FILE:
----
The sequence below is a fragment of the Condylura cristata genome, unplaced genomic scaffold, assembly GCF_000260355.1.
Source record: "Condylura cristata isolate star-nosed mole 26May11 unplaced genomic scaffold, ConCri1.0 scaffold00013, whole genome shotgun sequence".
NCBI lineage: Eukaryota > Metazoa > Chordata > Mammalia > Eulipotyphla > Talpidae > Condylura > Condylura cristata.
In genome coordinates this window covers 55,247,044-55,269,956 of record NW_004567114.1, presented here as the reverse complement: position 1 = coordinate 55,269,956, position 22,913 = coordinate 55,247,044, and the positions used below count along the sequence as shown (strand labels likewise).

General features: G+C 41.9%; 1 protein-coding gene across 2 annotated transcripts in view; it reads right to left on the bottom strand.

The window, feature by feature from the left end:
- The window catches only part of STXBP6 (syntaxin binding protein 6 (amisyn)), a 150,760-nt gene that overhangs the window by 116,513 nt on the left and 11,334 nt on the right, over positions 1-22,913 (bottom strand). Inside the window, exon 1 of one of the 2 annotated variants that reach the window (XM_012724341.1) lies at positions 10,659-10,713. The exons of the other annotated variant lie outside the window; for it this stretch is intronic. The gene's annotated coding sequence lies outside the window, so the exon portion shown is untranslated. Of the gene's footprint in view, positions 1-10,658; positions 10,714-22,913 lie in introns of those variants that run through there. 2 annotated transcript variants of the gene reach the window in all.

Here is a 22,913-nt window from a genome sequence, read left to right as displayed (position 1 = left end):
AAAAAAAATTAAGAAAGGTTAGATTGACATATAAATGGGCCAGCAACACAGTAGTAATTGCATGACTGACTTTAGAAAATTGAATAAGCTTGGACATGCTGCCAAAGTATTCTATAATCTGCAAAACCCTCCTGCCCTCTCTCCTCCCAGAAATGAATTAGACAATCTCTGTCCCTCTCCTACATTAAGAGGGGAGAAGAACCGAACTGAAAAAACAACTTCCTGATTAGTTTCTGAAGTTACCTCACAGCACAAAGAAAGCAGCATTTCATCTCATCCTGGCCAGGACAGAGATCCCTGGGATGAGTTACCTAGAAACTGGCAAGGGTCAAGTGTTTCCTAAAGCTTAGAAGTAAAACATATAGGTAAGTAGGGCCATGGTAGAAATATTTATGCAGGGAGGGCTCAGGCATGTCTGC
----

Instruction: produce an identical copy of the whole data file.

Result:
The sequence below is a fragment of the Condylura cristata genome, unplaced genomic scaffold, assembly GCF_000260355.1.
Source record: "Condylura cristata isolate star-nosed mole 26May11 unplaced genomic scaffold, ConCri1.0 scaffold00013, whole genome shotgun sequence".
NCBI lineage: Eukaryota > Metazoa > Chordata > Mammalia > Eulipotyphla > Talpidae > Condylura > Condylura cristata.
In genome coordinates this window covers 55,247,044-55,269,956 of record NW_004567114.1, presented here as the reverse complement: position 1 = coordinate 55,269,956, position 22,913 = coordinate 55,247,044, and the positions used below count along the sequence as shown (strand labels likewise).

General features: G+C 41.9%; 1 protein-coding gene across 2 annotated transcripts in view; it reads right to left on the bottom strand.

The window, feature by feature from the left end:
- The window catches only part of STXBP6 (syntaxin binding protein 6 (amisyn)), a 150,760-nt gene that overhangs the window by 116,513 nt on the left and 11,334 nt on the right, over positions 1-22,913 (bottom strand). Inside the window, exon 1 of one of the 2 annotated variants that reach the window (XM_012724341.1) lies at positions 10,659-10,713. The exons of the other annotated variant lie outside the window; for it this stretch is intronic. The gene's annotated coding sequence lies outside the window, so the exon portion shown is untranslated. Of the gene's footprint in view, positions 1-10,658; positions 10,714-22,913 lie in introns of those variants that run through there. 2 annotated transcript variants of the gene reach the window in all.

Here is a 22,913-nt window from a genome sequence, read left to right as displayed (position 1 = left end):
AAAAAAAATTAAGAAAGGTTAGATTGACATATAAATGGGCCAGCAACACAGTAGTAATTGCATGACTGACTTTAGAAAATTGAATAAGCTTGGACATGCTGCCAAAGTATTCTATAATCTGCAAAACCCTCCTGCCCTCTCTCCTCCCAGAAATGAATTAGACAATCTCTGTCCCTCTCCTACATTAAGAGGGGAGAAGAACCGAACTGAAAAAACAACTTCCTGATTAGTTTCTGAAGTTACCTCACAGCACAAAGAAAGCAGCATTTCATCTCATCCTGGCCAGGACAGAGATCCCTGGGATGAGTTACCTAGAAACTGGCAAGGGTCAAGTGTTTCCTAAAGCTTAGAAGTAAAACATATAGGTAAGTAGGGCCATGGTAGAAATATTTATGCAGGGAGGGCTCAGGCATGTCTGC